76. James Figueras (from the novel, The Burnt Orange Heresy, by Charles Willeford)
77. Casper Gutman (from the novel, The Maltese Falcon, by Dashiell Hammett)
78. Mike Shayne (from the series by Brett Halliday)
79. Frank Clemons (from the trilogy by Thomas Cook)
80. Sharon McCone (from the series by Marcia Muller)
81. Race Williams/Three Gun Mack (from the series by Carroll John Daly)
82. John Shaft (from the series by Ernest Tidyman)
83. David Brandstetter (from the series by Joseph Hansen)
84 Jack Liffey (from the series by John Shannon)
85. Perry Mason (from the series by Erle Stanley Gardner)
86. Bernie Gunther (from the Berlin Trilogy by Philip Kerr)
87. Joe Gall (from the series by Philip Atlee)
88. Jonathan Hemlock (from the from the novels The Eiger Sanction and The Loo Sanction by Trevanian)
89. Kells (from the novel, Fast One, by Paul Cain)
90. Joe Pike (from the Elvis Cole series by Robert Crais)
91. Fast Eddie Felson (from the novels The Hustler and The Color of Money, by Walter Tevis)
92. Bob Lee Swagger (from the series by Steven Hunter)
93. Cora Papadakis (from the novel, The Postman Always Rings Twice, by James M. Cain)
94. Roy Dillon (from the novel, The Grifters, by Jim Thompson)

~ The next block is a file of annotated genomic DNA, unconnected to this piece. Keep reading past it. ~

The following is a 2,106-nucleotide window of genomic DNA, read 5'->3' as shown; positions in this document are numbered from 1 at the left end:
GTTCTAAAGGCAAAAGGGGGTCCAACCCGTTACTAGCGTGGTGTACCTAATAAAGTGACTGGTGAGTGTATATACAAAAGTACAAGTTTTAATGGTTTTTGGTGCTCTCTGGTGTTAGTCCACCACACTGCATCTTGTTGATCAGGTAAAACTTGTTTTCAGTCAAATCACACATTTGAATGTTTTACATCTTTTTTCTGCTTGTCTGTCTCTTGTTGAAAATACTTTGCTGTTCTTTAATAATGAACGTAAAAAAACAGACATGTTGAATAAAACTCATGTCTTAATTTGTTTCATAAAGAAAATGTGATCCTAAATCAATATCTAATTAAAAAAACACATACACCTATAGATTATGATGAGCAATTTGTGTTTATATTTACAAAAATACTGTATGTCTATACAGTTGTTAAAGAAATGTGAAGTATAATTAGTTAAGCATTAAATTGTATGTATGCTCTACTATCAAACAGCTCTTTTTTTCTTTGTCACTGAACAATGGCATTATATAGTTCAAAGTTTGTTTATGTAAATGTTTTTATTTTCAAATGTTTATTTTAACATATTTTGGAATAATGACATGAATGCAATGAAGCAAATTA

95. Eva Wylie (from the from the series by Liza Cody)
96. Ed and Am Hunter (from the series by Fredric Brown)
97. Skink a.k.a. The Governor (from the a recurring character in the novels by Carl Hiassen)
98. Derek Strange (from the series by George Pelecanos)
99. Lionel Essrog (from the novel, Motherless Brooklyn, by Jonathan Lethem)
100. Charlie Arglist (from the novel, The Ice Harvest, by Scott Phillips)
101. Richard Hudson (from the novel, The Woman Chaser, by Charles Willeford)
102. Ernest Stickney (from the novels Stick and Swag by Elmore Leonard)
103. John Marshall Tanner (from the series by Stephen Greenleaf)
104. Doc Ford (from the series by Randy Wayne White)
105. Jay Gatsby (from the novel, The Great Gatsby, by F. Scott Fitzgerald)
106. Dick Tracy (from the newspaper strip by Chester Gould)